We typically don’t think of games having combos or chains that are not real-time. In a turn-based game, everything you do on your turn is like a combo or a chain because the opponent can’t do anything until your turn is over. But if you think the main difference between a combo and a chain is the amount of time the player has to combine or link their actions, it’s easy enough to point out cases like dizzy in Street Fighter. In this fighter, when you attack your opponent rapidly enough with the right series of attacks, they can become dizzy. After the opponent falls over and stands back up in a dazed state there’s a small period of time where the attacking player can reposition and initiate a new attack string. The opponent can shorten the time they spend dazed by wiggling the control stick, but all the while they’re highly susceptible to any attack. For these cases, the combo count continues to tick upward as long as the attacker continues attacking before the opponent fully wakes up from the dizzy. So in this case the attacker has much more time than usual and the opponent has some control, and yet we all still count this scenario as a combo.
For our purposes, it would do us good to define what combos and chains are by looking at the amount of player control a player has through gameplay mechanics over the target’s ability to counter. Keeping the definitions focused on mechanics keeps the analysis focused on gameplay and interplay rather than worrying about trickier concepts like the intersection of game-time and real-time.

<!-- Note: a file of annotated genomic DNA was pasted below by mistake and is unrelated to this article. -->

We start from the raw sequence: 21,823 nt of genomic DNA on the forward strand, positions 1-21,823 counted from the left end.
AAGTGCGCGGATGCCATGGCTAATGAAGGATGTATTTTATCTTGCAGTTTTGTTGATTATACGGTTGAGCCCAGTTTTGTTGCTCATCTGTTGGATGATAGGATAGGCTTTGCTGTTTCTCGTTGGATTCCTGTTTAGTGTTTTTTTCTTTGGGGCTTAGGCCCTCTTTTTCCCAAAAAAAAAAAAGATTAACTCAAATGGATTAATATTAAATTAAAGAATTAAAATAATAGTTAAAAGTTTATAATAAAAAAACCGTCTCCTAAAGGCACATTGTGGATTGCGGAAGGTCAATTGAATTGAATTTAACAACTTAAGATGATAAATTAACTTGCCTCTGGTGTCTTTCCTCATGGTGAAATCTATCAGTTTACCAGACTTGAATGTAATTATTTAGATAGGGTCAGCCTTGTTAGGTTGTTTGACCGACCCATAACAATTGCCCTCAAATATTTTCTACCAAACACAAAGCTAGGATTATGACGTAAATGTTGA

Combo: A group or series of player actions that once the first one is successful, the rest of the actions in the combo are guaranteed or nearly guaranteed, to be successful barring player execution errors and the influence of factors outside of the comboer and the target. Also includes successfully executing multiple actions simultaneously.
Chain: A series of player actions that are all successful. Success must be defined explicitly in game terms. For example, hit targets without missing a shot. Also called streaks.
Note: If a game defines combos, chains, or other terms, use their terms.
The Appeal of Power
In my experience combos are more attractive to gamers than chains, and explaining why gets a bit complicated. A key part of what makes a combo a combo, as defined above, is a dominating amount of control over the target; so much control that the game can cease to have any interplay at all. The target may lost all control and possible interactivity while the combo continues. For those who are familiar with various fighting games, we know that at some point towards the end of a round, once a combo starts it’s practically game over for the target as long as the attacker doesn’t mess up.
Essentially, combos can turn a very complex and deep gameplay challenge into an extremely one sided event. This very idea is fun to many gamers because it appeals to our intrinsic desire to exert control or power. In general, it’s fun when the mechanics in a game help us reach the goal despite the obstacles and contrary elements that are set in our way. By studying combos we know that games are still fun when mechanics practically eliminate those obstacles from consideration; at least in the short term.
Balance and Player Spotlights